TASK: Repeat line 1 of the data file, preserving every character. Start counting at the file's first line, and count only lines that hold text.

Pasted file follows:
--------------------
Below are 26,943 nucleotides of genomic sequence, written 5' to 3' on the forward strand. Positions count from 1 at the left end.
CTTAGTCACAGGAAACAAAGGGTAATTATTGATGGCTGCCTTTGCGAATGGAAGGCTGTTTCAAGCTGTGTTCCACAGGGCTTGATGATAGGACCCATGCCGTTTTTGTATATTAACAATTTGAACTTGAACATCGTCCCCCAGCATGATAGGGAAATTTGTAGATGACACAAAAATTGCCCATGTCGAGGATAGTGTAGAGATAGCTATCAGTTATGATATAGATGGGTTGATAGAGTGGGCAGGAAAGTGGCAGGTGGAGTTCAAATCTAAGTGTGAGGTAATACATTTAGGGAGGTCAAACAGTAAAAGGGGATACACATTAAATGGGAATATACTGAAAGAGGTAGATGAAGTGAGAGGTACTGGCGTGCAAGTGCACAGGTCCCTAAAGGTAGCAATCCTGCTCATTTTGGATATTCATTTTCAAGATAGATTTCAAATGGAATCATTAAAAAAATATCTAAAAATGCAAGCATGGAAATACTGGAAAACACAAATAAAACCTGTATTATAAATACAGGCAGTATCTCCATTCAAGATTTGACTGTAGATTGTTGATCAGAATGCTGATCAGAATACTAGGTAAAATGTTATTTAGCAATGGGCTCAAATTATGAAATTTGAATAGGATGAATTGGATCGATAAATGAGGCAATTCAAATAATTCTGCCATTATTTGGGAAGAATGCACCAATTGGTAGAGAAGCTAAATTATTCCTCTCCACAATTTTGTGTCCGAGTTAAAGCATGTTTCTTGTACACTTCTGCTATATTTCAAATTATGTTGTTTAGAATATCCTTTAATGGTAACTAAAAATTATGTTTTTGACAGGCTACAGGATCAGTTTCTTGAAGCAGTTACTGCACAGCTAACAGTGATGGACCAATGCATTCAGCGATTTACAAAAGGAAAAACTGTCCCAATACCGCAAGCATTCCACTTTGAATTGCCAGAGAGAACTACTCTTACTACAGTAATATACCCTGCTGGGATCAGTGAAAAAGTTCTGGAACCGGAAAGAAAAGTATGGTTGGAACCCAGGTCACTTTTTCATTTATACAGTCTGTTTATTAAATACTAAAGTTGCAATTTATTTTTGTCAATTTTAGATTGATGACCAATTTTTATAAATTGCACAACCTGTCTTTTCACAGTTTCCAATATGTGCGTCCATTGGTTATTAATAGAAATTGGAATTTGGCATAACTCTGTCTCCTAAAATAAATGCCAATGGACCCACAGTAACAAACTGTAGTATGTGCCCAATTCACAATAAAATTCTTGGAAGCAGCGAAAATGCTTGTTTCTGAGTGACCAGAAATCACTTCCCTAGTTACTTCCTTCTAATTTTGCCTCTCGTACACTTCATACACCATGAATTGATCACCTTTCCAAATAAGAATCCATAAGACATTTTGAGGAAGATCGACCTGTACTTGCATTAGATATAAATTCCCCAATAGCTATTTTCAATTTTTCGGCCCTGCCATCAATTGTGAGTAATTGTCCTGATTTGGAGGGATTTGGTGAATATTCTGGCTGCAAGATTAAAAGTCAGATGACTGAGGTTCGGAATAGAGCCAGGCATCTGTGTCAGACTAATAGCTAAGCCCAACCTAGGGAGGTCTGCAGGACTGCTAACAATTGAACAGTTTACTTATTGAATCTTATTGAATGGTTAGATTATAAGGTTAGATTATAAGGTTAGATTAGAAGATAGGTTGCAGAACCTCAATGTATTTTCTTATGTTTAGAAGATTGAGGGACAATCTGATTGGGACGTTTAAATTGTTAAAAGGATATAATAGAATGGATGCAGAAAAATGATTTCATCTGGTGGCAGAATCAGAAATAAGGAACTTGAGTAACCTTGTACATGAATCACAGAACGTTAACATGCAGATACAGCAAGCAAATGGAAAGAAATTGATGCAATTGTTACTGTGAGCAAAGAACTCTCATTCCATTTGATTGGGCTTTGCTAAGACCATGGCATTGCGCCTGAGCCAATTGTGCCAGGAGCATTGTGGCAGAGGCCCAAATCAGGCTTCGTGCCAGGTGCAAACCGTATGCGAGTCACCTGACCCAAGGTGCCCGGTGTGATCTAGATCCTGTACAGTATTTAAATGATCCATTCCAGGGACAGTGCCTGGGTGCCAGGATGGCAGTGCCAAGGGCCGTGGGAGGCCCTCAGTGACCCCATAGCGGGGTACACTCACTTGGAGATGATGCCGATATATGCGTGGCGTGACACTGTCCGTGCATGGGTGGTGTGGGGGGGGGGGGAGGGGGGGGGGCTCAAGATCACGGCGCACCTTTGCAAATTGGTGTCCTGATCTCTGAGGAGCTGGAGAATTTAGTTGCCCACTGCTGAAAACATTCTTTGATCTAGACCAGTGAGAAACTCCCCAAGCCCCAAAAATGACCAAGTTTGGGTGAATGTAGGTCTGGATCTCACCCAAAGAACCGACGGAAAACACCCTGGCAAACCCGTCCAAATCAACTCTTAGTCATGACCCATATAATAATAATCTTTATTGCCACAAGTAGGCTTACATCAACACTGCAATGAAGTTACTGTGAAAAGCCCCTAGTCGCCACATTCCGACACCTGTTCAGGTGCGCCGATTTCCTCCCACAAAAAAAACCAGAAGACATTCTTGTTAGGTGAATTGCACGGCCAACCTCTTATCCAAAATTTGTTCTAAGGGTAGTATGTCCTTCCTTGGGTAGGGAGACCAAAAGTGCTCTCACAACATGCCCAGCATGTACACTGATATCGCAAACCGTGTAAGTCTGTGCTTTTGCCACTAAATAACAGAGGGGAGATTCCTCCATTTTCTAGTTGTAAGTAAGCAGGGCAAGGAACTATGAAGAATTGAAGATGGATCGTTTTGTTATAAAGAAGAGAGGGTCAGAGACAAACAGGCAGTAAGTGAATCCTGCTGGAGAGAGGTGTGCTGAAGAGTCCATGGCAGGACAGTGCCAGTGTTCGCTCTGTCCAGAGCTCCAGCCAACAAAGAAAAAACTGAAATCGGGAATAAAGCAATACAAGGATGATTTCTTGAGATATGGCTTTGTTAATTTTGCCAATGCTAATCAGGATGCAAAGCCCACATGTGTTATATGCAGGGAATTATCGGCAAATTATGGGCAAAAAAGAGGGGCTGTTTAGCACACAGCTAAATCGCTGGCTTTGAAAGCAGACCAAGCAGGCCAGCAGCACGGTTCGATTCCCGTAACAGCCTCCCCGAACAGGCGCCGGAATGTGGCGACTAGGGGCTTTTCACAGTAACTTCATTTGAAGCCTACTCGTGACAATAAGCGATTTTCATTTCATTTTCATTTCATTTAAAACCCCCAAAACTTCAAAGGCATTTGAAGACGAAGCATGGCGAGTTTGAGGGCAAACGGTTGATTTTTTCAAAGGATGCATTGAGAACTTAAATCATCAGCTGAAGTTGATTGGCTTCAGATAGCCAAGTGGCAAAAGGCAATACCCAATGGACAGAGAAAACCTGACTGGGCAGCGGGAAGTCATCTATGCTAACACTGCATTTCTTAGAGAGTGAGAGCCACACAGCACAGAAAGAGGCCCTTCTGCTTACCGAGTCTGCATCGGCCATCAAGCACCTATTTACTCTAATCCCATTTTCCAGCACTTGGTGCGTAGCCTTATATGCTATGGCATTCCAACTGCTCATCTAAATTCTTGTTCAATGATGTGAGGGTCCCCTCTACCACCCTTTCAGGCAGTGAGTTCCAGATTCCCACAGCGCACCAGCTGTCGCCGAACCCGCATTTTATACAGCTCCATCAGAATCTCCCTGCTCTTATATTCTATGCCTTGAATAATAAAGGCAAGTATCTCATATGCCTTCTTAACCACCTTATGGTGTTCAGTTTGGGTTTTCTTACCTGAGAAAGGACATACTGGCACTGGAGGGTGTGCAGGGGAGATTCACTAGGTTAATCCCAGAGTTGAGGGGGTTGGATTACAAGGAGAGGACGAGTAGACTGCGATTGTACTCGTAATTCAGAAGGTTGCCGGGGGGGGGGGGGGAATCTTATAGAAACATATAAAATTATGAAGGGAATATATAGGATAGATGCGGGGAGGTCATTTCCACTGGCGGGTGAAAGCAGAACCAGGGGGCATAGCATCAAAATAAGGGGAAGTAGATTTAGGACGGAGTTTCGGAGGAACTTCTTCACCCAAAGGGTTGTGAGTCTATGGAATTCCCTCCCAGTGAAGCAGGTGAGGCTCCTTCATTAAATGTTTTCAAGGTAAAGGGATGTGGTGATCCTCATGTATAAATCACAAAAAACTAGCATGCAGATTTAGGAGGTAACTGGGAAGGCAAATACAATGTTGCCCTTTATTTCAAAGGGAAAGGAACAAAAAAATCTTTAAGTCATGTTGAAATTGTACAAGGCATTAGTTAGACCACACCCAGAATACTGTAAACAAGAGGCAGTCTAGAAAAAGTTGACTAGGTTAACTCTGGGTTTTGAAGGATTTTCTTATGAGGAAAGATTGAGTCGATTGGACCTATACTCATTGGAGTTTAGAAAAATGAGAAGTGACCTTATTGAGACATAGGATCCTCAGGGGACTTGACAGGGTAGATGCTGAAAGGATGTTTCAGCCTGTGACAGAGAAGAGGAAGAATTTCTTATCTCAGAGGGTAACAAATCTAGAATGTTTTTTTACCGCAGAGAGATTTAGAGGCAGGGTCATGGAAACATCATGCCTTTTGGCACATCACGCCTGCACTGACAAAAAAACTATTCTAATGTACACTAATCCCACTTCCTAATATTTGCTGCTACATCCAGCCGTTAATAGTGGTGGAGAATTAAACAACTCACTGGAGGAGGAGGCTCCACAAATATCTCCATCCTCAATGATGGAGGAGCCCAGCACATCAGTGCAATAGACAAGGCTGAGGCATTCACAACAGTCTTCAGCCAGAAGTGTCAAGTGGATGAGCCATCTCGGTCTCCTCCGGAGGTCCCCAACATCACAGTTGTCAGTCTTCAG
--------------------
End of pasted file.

Below are 26,943 nucleotides of genomic sequence, written 5' to 3' on the forward strand. Positions count from 1 at the left end.